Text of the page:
Are law firms doing enough to innovate and compete with the rise of the machines?

There was an important conference recently at Stanford University, a ‘National Summit on Innovation in Legal Services’. (Note to Mr Gove: instead of wasting your time trying to extricate us from the European Convention on Human Rights and casting us into the outer darkness next to Belarus, how about investing in something useful like this in the UK?)

The agenda showed a sense of reality by inviting senior representatives from IT disrupters like LegalZoom, Avvo and Modria to address the participants. I have to declare at this stage that the Gazette did not stump up the thousands necessary for me to attend, and so this account is based on a report of over 40 pages from someone who did attend, and from the presentations by some of the speakers, which are available here.

Let me start with the presentation of Professor Gillian Hadfield, professor of law and professor of economics at the University of Southern California. Her conclusion, which seems inescapable, is very bad news for the legal profession. It is based on the premise that lawyers need to innovate in order to beat competitors, particularly those built on disruptive IT solutions.

She asks first what is necessary for innovation. She answers by listing three things: ideas, risk and money. And what obstacles to these three exist in the legal profession? For ideas, the obstacle is ‘Restricted/homogeneous pool of potential innovators’ – in other words, all entrants must have law degrees. For risk-taking, the obstacle is professional regulation, which for well-known reasons of public policy tries to induce the least possible risk-taking in lawyers.

And for money, the obstacle (less relevant to English solicitors since the advent of alternative business structures) is ‘No access to diversified risk capital’ and ‘Limitations on business model and risk/incentive contracts’. You get the message. It is the actual structure of the legal profession which is the enemy of its own survival, particularly since competitors - now poised to take control of legal services - don’t suffer from the same obstacles.

The next scary news came from Marshall Van Alstyne, associate professor/dean’s research fellow, Boston University and MIT. He spoke about the power of platforms in the delivery of legal services. He showed how platform business models are changing the structure of professional services and industry.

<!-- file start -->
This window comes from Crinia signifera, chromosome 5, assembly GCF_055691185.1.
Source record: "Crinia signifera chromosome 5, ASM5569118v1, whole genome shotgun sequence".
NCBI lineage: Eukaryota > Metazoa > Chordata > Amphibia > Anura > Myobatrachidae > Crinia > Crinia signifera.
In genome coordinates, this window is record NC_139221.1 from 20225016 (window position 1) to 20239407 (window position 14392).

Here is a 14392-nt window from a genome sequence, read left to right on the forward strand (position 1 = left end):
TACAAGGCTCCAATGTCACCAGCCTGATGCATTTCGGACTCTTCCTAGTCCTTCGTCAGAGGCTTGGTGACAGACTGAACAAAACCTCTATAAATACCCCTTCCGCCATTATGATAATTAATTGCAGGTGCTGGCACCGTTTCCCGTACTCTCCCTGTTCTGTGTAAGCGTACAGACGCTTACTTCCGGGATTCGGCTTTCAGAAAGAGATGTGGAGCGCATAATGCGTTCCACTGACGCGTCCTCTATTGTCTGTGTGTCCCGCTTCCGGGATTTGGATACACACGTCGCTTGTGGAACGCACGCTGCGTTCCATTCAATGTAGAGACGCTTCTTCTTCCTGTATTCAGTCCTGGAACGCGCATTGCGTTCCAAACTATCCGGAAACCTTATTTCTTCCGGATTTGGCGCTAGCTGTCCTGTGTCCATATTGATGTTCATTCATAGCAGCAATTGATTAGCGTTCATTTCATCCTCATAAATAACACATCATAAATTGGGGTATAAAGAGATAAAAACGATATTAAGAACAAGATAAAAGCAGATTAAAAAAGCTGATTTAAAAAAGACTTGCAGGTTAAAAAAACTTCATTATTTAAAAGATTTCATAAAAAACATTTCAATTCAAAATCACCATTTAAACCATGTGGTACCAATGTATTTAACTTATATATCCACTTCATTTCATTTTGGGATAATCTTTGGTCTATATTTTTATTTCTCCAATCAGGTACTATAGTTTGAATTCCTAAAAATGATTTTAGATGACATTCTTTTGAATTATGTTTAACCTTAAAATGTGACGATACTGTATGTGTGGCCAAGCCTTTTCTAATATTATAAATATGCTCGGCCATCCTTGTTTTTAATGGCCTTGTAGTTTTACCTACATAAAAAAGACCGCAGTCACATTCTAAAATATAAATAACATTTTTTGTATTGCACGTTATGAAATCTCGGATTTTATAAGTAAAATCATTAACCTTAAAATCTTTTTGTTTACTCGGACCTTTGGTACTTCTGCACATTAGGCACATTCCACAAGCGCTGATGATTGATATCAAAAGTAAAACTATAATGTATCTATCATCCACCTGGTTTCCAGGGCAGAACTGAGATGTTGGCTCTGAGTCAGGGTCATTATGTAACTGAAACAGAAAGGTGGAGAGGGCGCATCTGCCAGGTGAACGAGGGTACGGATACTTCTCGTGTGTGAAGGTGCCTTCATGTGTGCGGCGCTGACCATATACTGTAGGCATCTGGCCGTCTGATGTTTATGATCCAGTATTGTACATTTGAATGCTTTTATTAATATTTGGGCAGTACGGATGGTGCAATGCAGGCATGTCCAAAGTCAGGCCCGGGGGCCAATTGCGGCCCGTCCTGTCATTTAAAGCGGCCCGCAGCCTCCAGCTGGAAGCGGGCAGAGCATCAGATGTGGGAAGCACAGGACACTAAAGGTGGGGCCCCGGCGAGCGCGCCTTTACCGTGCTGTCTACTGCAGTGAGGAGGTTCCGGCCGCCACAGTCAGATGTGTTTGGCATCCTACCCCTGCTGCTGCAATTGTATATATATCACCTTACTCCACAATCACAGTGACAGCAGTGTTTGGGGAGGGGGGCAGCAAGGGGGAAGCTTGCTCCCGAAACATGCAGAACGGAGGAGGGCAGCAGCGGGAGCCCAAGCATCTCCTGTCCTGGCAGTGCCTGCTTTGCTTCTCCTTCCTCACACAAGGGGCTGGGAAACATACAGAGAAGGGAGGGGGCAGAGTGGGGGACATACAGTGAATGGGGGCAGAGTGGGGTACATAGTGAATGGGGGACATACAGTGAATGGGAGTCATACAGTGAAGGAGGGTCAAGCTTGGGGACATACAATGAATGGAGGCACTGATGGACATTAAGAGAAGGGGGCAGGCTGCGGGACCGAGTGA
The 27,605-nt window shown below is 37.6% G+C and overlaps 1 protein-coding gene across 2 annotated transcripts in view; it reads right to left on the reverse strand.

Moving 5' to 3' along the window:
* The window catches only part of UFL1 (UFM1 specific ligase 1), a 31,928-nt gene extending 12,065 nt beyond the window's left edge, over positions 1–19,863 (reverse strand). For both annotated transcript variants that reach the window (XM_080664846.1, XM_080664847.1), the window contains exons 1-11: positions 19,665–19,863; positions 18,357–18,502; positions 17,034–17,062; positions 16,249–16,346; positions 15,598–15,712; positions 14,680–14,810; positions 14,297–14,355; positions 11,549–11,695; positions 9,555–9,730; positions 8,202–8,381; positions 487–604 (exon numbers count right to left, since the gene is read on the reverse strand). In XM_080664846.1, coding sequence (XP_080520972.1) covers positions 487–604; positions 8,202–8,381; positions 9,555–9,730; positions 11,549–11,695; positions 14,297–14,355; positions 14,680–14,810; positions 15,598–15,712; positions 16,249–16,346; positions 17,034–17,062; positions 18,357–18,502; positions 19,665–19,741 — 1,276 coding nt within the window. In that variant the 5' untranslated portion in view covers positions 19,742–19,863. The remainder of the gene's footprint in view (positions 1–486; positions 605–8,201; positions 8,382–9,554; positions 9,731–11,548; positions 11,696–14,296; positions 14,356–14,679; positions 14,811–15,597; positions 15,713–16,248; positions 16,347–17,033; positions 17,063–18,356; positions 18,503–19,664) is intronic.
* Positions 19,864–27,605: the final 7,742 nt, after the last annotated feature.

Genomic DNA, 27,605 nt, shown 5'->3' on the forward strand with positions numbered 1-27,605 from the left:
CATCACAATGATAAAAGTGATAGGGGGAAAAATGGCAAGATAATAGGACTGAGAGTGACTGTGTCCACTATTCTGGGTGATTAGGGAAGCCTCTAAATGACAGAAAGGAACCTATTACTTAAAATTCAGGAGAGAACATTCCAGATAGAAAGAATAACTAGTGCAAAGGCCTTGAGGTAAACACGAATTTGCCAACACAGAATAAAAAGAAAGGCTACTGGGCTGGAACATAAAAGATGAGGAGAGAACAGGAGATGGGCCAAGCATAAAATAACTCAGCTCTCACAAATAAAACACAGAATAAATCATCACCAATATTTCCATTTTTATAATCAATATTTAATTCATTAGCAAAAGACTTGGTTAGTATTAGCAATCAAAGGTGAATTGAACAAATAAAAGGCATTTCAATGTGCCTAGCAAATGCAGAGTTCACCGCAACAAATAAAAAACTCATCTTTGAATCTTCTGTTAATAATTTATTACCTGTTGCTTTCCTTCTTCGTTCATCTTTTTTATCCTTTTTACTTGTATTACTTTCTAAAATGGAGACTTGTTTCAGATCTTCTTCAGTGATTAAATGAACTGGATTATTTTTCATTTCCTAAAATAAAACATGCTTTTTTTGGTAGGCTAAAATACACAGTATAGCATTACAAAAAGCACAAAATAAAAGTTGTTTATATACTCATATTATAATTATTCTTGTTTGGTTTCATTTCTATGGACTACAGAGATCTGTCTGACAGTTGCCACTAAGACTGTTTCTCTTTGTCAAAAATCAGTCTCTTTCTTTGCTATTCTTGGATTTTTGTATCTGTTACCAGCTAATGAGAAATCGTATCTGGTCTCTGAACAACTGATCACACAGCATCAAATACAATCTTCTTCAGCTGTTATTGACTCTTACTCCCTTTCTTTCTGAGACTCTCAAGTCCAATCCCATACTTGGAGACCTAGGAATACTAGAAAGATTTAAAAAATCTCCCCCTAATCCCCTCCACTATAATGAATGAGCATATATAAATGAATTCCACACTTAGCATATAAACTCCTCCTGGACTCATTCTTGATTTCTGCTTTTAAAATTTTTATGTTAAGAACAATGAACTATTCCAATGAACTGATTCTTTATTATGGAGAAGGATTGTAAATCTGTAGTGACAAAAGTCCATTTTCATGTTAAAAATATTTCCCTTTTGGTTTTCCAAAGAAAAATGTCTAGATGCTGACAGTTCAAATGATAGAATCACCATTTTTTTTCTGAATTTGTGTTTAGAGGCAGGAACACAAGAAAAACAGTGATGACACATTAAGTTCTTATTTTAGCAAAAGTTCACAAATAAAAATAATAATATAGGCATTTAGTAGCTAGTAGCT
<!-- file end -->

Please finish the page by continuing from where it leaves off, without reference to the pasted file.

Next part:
Under the rubric of ‘No lawyer is smarter than all lawyers’, he gave examples of some existing platforms in legal services – Legal Zoom, Yahoo Answers, and Law Q&A. ‘They drive innovation via openness, modularity and enabling third parties… Work can be done inside the firm (employees), outside (counsel, crowds), or by machines (algorithms).’ It goes without saying that the size of investment in a successful platform is beyond most, maybe all, law firms on their own.

As for the kind of platform which might take over your job, the conference heard about Watson. Watson is the IBM computer which competed on a TV quiz show and beat former winners. It has now given birth to Ross, which has been developed by students at the University of Toronto (and is a computer platform): ‘Lawyers using Ross ask a legal question, and the program sifts through thousands of legal documents, statutes, and cases to provide an answer.

‘Ross’s responses include legal citations, suggest articles for further reading, and even calculate a confidence rating to help lawyers prepare for cases. Because Ross is a cognitive computing platform, it learns from past interactions, meaning that Ross’s responses will grow to be more accurate as lawyers continue to use its system.’

Colin Rule, the founder and chief operating officer of Modria, an online dispute resolution (ODR) platform, whose founders created the ODR systems at eBay and PayPal, gave the well-known example of eBay: 60m disputes per year, 50% resolved amicably, 90% resolved in software with no human intervention, almost never appealed in court. 

This is an appealing route for governments facing shrinking budgets, and a threat to those who rely on litigation.

I was going to end this piece by saying how little thinking is being conducted by the legal profession into the juggernaut roaring towards us, threatening to steamroller us, while the ownership of legal services is distributed to innovators – computer platforms, intelligent machines, ODR, whatever.

But then I read that Dentons has launched NextLaw Labs, ‘a global collaborative innovation platform’ to develop and invest in new technologies and ‘transform the practice of law around the world’. At last there is a response from the legal profession. The question is whether it is too little, too late.

Mr Gove, if you do not want to be dealing with American IT companies as the principal deliverers of legal services in this country, please take steps to sponsor a similar summit here.